Henri with his father and younger brother, Paul.
Nouwen would often say, “I grew up in a very protected and safe environment and I learned to know that I was Dutch and I was Catholic. It took me quite a long time to discover that there were people, many people, who were neither!” As a youth he experienced the Second World War as dangerous and exciting rather than comprehending its deep significance. At times he had to bicycle into the country in search of food for the family. At other times he helped hide his father from German soldiers.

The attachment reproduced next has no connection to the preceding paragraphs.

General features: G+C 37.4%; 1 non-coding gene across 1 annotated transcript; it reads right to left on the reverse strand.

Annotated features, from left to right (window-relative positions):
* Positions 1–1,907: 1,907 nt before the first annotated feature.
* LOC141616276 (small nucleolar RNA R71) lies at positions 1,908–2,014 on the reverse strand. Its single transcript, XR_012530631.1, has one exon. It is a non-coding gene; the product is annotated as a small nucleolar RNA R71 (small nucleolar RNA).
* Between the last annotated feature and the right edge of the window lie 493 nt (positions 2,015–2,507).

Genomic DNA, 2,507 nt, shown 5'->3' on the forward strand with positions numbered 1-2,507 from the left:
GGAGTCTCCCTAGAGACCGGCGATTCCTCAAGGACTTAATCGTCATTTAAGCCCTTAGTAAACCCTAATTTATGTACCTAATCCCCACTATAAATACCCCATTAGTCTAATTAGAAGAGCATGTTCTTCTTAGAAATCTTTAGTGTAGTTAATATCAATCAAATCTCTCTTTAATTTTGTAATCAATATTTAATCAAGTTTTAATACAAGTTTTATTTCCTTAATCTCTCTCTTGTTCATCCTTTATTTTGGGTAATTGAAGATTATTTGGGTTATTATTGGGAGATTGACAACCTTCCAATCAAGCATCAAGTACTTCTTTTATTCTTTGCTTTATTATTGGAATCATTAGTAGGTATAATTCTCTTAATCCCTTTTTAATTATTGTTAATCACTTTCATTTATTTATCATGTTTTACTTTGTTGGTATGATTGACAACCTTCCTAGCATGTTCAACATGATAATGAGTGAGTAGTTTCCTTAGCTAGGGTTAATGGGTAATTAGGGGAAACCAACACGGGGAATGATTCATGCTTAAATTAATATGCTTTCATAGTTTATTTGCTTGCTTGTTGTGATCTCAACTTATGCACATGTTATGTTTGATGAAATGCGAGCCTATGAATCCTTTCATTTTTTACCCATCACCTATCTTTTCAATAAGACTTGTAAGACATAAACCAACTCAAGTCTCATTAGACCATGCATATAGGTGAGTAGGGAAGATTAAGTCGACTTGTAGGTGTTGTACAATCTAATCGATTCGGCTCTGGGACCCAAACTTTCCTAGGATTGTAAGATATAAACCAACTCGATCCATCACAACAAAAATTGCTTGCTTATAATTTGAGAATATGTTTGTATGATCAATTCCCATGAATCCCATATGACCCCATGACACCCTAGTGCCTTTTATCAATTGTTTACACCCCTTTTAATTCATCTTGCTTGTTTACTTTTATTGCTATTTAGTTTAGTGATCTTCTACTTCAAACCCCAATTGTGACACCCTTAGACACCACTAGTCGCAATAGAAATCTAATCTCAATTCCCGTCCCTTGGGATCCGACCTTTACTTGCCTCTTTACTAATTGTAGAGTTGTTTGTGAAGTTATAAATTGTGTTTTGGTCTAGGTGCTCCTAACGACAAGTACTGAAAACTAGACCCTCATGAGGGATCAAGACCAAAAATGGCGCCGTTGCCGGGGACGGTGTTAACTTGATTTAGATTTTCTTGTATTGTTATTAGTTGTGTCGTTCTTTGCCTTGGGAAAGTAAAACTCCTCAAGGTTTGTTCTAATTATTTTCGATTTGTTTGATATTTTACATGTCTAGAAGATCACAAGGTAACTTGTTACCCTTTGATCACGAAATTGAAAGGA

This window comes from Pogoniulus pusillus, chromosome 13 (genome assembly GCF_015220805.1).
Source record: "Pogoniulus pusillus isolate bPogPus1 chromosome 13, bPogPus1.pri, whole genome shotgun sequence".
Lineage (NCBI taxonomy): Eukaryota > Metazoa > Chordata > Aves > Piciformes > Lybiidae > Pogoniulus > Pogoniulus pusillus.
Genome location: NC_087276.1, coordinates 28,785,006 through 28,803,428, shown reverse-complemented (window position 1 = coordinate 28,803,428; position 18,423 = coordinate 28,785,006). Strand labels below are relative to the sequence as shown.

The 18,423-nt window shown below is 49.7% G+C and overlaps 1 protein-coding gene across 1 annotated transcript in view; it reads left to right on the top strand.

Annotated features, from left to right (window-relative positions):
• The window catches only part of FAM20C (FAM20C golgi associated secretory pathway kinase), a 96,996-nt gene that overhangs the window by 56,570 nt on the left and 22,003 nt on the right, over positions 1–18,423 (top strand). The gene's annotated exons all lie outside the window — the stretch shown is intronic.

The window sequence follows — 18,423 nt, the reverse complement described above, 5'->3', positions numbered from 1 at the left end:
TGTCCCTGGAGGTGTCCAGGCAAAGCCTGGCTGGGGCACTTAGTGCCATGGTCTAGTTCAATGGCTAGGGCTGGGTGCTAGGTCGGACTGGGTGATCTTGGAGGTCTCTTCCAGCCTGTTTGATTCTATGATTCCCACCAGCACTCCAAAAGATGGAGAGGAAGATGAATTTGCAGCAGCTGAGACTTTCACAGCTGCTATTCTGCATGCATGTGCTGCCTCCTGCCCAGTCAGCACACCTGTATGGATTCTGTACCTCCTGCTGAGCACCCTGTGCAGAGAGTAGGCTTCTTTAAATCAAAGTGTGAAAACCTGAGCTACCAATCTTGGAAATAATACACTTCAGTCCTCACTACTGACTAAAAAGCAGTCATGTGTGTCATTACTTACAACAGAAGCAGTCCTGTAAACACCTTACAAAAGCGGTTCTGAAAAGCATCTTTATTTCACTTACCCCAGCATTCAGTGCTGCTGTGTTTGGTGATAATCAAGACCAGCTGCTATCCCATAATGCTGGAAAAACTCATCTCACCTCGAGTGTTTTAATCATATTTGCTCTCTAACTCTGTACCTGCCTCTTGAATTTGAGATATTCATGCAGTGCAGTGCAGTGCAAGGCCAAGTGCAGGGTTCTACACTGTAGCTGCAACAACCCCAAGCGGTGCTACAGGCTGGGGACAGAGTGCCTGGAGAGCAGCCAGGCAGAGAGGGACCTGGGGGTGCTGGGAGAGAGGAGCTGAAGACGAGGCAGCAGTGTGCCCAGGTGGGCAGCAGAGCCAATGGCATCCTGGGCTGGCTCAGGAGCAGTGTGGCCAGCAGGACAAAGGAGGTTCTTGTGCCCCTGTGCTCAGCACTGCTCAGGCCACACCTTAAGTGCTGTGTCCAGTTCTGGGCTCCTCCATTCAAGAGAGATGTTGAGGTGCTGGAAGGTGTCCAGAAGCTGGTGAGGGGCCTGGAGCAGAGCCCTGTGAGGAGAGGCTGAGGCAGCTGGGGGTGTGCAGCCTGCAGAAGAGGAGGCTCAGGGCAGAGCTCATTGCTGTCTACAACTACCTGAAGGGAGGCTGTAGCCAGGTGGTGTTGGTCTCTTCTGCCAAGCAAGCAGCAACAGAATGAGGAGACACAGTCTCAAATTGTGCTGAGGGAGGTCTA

Nouwen was a good student. He expressed his desire to become a priest at age six. His maternal grandmother had a child-size altar and vestments made for him, so he could “celebrate” the Eucharist with his siblings and playmates in the attic of their home.
When Nouwen was older, he spoke about the two voices that he heard as a child. The voice of his mother praised and affirmed him as he was, and called him always to love Jesus. The voice of his father, proud of his accomplishments, encouraged and challenged him to become a better and more successful person. Nouwen commented that he lived the first part of his life listening more to the voice of his father, and the second listening more to the voice of his mother.